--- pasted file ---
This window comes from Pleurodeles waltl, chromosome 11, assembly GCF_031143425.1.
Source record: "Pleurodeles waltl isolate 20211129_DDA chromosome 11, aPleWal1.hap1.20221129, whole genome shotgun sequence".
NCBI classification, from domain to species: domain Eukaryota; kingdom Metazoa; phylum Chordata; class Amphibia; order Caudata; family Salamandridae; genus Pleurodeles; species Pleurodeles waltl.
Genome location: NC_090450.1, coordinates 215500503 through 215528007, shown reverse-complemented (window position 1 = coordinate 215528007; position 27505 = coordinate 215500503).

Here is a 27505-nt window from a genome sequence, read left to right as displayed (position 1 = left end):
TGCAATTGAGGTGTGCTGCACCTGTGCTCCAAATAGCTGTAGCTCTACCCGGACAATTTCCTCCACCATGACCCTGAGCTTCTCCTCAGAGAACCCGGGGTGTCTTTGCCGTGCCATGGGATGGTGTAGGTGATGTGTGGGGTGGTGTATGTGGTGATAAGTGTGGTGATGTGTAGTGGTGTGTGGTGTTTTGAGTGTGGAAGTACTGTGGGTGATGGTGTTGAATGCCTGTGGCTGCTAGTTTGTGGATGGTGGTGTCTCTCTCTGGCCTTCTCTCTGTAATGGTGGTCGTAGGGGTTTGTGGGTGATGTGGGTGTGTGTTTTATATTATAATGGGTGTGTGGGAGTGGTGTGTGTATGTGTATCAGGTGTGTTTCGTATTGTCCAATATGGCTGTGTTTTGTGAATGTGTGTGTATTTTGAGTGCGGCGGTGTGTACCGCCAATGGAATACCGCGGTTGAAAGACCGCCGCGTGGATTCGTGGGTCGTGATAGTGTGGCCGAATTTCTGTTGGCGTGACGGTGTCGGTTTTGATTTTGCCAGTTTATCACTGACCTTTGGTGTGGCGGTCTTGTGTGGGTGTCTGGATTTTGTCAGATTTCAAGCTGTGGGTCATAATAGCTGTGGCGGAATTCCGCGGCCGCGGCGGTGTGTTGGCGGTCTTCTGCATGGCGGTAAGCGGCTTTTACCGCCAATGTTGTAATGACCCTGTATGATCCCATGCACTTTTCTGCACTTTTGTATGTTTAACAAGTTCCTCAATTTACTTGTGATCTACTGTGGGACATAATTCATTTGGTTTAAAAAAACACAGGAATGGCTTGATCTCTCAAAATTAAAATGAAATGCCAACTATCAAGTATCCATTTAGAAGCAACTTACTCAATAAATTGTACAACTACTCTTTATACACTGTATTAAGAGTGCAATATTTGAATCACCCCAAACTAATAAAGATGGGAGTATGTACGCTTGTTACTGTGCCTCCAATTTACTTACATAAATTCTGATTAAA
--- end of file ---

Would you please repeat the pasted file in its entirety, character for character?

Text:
This window comes from Pleurodeles waltl, chromosome 11, assembly GCF_031143425.1.
Source record: "Pleurodeles waltl isolate 20211129_DDA chromosome 11, aPleWal1.hap1.20221129, whole genome shotgun sequence".
NCBI classification, from domain to species: domain Eukaryota; kingdom Metazoa; phylum Chordata; class Amphibia; order Caudata; family Salamandridae; genus Pleurodeles; species Pleurodeles waltl.
Genome location: NC_090450.1, coordinates 215500503 through 215528007, shown reverse-complemented (window position 1 = coordinate 215528007; position 27505 = coordinate 215500503).

Here is a 27505-nt window from a genome sequence, read left to right as displayed (position 1 = left end):
TGCAATTGAGGTGTGCTGCACCTGTGCTCCAAATAGCTGTAGCTCTACCCGGACAATTTCCTCCACCATGACCCTGAGCTTCTCCTCAGAGAACCCGGGGTGTCTTTGCCGTGCCATGGGATGGTGTAGGTGATGTGTGGGGTGGTGTATGTGGTGATAAGTGTGGTGATGTGTAGTGGTGTGTGGTGTTTTGAGTGTGGAAGTACTGTGGGTGATGGTGTTGAATGCCTGTGGCTGCTAGTTTGTGGATGGTGGTGTCTCTCTCTGGCCTTCTCTCTGTAATGGTGGTCGTAGGGGTTTGTGGGTGATGTGGGTGTGTGTTTTATATTATAATGGGTGTGTGGGAGTGGTGTGTGTATGTGTATCAGGTGTGTTTCGTATTGTCCAATATGGCTGTGTTTTGTGAATGTGTGTGTATTTTGAGTGCGGCGGTGTGTACCGCCAATGGAATACCGCGGTTGAAAGACCGCCGCGTGGATTCGTGGGTCGTGATAGTGTGGCCGAATTTCTGTTGGCGTGACGGTGTCGGTTTTGATTTTGCCAGTTTATCACTGACCTTTGGTGTGGCGGTCTTGTGTGGGTGTCTGGATTTTGTCAGATTTCAAGCTGTGGGTCATAATAGCTGTGGCGGAATTCCGCGGCCGCGGCGGTGTGTTGGCGGTCTTCTGCATGGCGGTAAGCGGCTTTTACCGCCAATGTTGTAATGACCCTGTATGATCCCATGCACTTTTCTGCACTTTTGTATGTTTAACAAGTTCCTCAATTTACTTGTGATCTACTGTGGGACATAATTCATTTGGTTTAAAAAAACACAGGAATGGCTTGATCTCTCAAAATTAAAATGAAATGCCAACTATCAAGTATCCATTTAGAAGCAACTTACTCAATAAATTGTACAACTACTCTTTATACACTGTATTAAGAGTGCAATATTTGAATCACCCCAAACTAATAAAGATGGGAGTATGTACGCTTGTTACTGTGCCTCCAATTTACTTACATAAATTCTGATTAAA